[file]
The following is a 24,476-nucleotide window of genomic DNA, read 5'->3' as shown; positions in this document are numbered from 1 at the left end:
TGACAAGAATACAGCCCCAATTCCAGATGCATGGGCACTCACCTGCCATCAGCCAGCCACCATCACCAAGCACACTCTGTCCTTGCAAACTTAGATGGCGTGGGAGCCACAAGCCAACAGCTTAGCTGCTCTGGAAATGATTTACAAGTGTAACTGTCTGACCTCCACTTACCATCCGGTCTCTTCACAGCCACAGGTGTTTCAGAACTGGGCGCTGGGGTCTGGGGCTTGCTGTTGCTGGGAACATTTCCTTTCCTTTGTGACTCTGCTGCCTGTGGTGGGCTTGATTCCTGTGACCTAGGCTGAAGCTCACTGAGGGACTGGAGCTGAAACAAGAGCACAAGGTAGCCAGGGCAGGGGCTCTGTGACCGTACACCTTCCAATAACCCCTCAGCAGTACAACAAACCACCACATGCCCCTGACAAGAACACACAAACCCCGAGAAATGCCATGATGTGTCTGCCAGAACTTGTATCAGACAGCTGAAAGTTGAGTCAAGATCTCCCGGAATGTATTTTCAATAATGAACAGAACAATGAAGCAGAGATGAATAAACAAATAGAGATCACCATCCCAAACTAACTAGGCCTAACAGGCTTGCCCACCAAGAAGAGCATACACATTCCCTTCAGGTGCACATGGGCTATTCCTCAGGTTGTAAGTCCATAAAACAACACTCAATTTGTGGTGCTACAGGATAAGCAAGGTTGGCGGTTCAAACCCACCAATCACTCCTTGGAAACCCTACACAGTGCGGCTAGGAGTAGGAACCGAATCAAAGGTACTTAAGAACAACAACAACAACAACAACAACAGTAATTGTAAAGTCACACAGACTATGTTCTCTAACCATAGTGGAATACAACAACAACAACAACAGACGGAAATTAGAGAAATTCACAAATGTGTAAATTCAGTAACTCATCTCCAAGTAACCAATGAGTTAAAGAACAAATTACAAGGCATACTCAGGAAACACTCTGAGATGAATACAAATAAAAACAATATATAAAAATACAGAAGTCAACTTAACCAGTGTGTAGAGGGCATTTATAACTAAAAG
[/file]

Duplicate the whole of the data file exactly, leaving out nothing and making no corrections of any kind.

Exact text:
The following is a 24,476-nucleotide window of genomic DNA, read 5'->3' as shown; positions in this document are numbered from 1 at the left end:
TGACAAGAATACAGCCCCAATTCCAGATGCATGGGCACTCACCTGCCATCAGCCAGCCACCATCACCAAGCACACTCTGTCCTTGCAAACTTAGATGGCGTGGGAGCCACAAGCCAACAGCTTAGCTGCTCTGGAAATGATTTACAAGTGTAACTGTCTGACCTCCACTTACCATCCGGTCTCTTCACAGCCACAGGTGTTTCAGAACTGGGCGCTGGGGTCTGGGGCTTGCTGTTGCTGGGAACATTTCCTTTCCTTTGTGACTCTGCTGCCTGTGGTGGGCTTGATTCCTGTGACCTAGGCTGAAGCTCACTGAGGGACTGGAGCTGAAACAAGAGCACAAGGTAGCCAGGGCAGGGGCTCTGTGACCGTACACCTTCCAATAACCCCTCAGCAGTACAACAAACCACCACATGCCCCTGACAAGAACACACAAACCCCGAGAAATGCCATGATGTGTCTGCCAGAACTTGTATCAGACAGCTGAAAGTTGAGTCAAGATCTCCCGGAATGTATTTTCAATAATGAACAGAACAATGAAGCAGAGATGAATAAACAAATAGAGATCACCATCCCAAACTAACTAGGCCTAACAGGCTTGCCCACCAAGAAGAGCATACACATTCCCTTCAGGTGCACATGGGCTATTCCTCAGGTTGTAAGTCCATAAAACAACACTCAATTTGTGGTGCTACAGGATAAGCAAGGTTGGCGGTTCAAACCCACCAATCACTCCTTGGAAACCCTACACAGTGCGGCTAGGAGTAGGAACCGAATCAAAGGTACTTAAGAACAACAACAACAACAACAACAACAGTAATTGTAAAGTCACACAGACTATGTTCTCTAACCATAGTGGAATACAACAACAACAACAACAGACGGAAATTAGAGAAATTCACAAATGTGTAAATTCAGTAACTCATCTCCAAGTAACCAATGAGTTAAAGAACAAATTACAAGGCATACTCAGGAAACACTCTGAGATGAATACAAATAAAAACAATATATAAAAATACAGAAGTCAACTTAACCAGTGTGTAGAGGGCATTTATAACTAAAAG